In the latter days there has been some buzz in the major Italian and Chinese newspapers about the “Davinci case”.
The Chinese retailer of luxury furniture is alleged to have deceived some customers by selling them low-quality Chinese-made furniture in place of expensive imported Italian products.
The peculiarities of this case provide a good basis for a more profound discussion on the current situation of the Chinese furniture market and, in particular, of the challenges and opportunities faced by Italian companies doing business in China.
DaVinci is a Shanghai-based retailer of high-end furniture brands (of which many Italians) currently operating in Singapore, Indonesia, Brunei, Malaysia, Hong Kong, and China.
The company is in the process of being listed in the Shanghai Stock Exchange, with an initial price of about 40 times the net revenues of 2010, leading to an IPO value of at least 400 million Euro. Operating since 1994, the company is the leader in the high-end luxury furniture sector in China.
Davinci has been accused of selling, together with original pieces, other fake products sold under the label of a popular Italian high end brand.
The trickery was made possible by transporting the fake furniture, manufactured in the Guandong province, through the Shanghai’s Waigaoqiao Free Trade Zone. Here this could be labeled as “imported” and immediately sent to Davinci’s warehouse in the Qingpu District (Shanghai), ready to be dispatched and sold as a “Made in Italy” product.
The fraud was first made public by a CCTV (national TV network) report, which also showed the defects of the fake products, and was then confirmed by the Shanghai Industrial and Commercial Administrative Bureau. Davinci denies the allegations stating that the fake furniture was intended for a different brand owned by the company and that no Chinese customer received non-original products. The main partners of Davinci, among which some Italian companies, have showed support to the CEO Doris Phua and expressed confidence in a positive solution of the case, in the hope that what represents their main partner and sales channel in China will continue selling their brands with profit.
As for now, Davinci has been prohibited from selling the brand under which the fake products were labeled and, should the allegations be confirmed “they will not only give refunds, but also give cash compensation of the same price of the furniture,” as Zhao Jiaoli, secretary general of the commission, said to the press.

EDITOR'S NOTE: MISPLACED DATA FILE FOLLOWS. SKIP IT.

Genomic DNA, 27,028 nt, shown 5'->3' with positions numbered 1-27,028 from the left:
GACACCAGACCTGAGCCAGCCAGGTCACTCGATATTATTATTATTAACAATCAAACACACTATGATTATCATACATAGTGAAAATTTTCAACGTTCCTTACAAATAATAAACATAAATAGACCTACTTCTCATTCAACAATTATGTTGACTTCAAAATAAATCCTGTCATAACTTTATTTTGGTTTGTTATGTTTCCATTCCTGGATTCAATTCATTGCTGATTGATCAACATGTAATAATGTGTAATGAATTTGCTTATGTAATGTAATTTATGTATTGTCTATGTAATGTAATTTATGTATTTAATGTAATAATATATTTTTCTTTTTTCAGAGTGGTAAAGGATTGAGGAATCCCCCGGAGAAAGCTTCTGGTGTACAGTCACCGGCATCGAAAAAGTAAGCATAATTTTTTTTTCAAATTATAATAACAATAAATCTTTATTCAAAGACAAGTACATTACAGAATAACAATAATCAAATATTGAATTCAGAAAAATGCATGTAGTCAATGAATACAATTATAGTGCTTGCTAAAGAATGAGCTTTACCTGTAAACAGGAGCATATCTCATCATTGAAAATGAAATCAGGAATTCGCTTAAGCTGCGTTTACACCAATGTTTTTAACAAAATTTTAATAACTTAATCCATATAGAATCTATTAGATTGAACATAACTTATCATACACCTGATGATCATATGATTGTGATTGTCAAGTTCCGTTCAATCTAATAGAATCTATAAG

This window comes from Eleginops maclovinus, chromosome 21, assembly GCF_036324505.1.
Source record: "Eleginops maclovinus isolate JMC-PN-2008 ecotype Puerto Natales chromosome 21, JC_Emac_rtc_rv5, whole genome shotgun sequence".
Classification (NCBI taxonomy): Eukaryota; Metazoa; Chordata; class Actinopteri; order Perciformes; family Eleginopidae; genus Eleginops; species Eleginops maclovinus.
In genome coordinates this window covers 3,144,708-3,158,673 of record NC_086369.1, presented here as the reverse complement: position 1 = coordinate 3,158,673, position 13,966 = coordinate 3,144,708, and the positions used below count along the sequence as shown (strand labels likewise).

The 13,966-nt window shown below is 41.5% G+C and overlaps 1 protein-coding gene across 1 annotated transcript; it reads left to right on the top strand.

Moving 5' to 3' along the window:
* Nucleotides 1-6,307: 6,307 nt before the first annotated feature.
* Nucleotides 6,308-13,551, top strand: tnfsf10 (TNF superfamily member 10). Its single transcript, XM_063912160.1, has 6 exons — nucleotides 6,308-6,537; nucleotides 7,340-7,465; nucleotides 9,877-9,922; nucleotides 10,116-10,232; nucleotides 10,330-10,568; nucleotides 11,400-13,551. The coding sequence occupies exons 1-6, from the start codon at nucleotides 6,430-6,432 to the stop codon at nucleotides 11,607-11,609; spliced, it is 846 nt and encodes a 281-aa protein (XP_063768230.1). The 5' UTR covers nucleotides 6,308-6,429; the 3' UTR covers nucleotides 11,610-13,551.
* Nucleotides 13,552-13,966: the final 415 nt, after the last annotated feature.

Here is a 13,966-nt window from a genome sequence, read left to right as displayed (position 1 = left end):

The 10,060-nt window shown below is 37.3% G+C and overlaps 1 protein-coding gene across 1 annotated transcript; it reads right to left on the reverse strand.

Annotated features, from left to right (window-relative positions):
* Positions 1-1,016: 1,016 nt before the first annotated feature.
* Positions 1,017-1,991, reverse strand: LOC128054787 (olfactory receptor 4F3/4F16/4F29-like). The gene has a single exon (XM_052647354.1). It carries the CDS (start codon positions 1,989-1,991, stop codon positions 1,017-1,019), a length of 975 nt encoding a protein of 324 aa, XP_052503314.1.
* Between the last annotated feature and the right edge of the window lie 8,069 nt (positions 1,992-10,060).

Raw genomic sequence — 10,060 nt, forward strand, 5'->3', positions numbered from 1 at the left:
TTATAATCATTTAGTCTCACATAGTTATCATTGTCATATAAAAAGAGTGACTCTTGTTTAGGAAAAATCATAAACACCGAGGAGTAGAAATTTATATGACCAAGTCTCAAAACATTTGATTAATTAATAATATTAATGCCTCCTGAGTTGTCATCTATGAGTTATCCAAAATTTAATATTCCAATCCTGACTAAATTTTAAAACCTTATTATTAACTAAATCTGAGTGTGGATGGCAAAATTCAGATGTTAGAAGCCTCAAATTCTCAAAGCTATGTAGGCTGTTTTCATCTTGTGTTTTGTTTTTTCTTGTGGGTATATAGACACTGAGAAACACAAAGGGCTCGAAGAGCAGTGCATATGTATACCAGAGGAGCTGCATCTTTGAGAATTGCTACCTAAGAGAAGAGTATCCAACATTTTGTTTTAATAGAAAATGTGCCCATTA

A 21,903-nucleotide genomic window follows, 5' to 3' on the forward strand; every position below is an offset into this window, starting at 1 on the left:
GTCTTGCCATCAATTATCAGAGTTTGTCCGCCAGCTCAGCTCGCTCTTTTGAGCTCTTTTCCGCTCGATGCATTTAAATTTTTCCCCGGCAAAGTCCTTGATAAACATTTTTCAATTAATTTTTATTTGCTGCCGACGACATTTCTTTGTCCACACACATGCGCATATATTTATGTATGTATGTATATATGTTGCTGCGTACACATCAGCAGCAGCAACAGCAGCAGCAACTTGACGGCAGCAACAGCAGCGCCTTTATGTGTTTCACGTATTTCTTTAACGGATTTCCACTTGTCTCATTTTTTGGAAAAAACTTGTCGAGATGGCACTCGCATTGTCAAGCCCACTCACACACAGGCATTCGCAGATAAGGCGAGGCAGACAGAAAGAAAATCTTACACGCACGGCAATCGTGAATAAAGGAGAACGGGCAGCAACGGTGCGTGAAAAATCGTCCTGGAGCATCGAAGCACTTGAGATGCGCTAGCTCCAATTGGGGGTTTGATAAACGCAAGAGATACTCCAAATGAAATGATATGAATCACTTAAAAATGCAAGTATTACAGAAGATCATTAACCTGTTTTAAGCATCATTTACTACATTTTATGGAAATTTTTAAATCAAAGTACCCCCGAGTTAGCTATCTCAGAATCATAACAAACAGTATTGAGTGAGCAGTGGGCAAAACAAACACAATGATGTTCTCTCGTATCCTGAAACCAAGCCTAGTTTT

CONCLUSIONS FOR ITALIAN COMPANIES
What can Italian companies learn from this story? A first conclusion can be drawn from the observation of the effects that this scandal can have on the whole Italian furniture industry exporting in China.
Some manufacturers from Brianza, the same area of the incriminated brands, are showing concerns that this event can contribute to the creation of a negative image of the Italian furniture in China, leading in turn to a reputational damage for all the operators of the area.
To avoid this from happening again, they are considering putting their efforts together and create a unique entity representing the “Made in Brianza” furniture in China.
Reaching a bigger scale would probably allow them to gain independence from a Chinese retailer as well as from any link between them and the final customer, on which they have little or no control.
The decision of operating in China only through distributors or agents may reduce the financial commitment in the short term, however, it may represent a problem in the longer run in terms of keeping the control of the market. Other problems stem from the possibility of getting involved in fraudes and scandals that could damage the brand image, as happened with the Davinci case.
It is demonstrated that the extent to which companies export is directly proportional to their size. Having Italian companies a smaller size on average than their European peers (10-19 workes), it is advisable for them to increase the scale of their operations by aggregation or concentrating efforts in more promising markets, rather than spread efforts on more fronts.
In fact, only 30% of the Italian enterprises are exporting abroad, compared to more than 65% of the German companies, having an average dimension of more than 249 workes.
A second important feedback of the Davinci case is that the “Made in Italy” is actually seen as a quality benchmark by the Chinese customers, and it receives the legal protection it deserves to keep this valuable image up also in the future.
To conclude, Italian companies have the “national” brand image and the legal protection they need to succeed in China. With a market potential estimated in 40 billion USD per year (2010) and about 5 million families buying brand new homes to be furnished in the same time frame, the Chinese market is an opportunity not to be missed.
A more localized entry-strategy developed under the prerequisite of a bigger scale is an advisable approach, avoinding short cuts to gain the market.
Jesa Chinese Industrial and Economic Studies – all Rights are reserved (by Simone Simoneschi)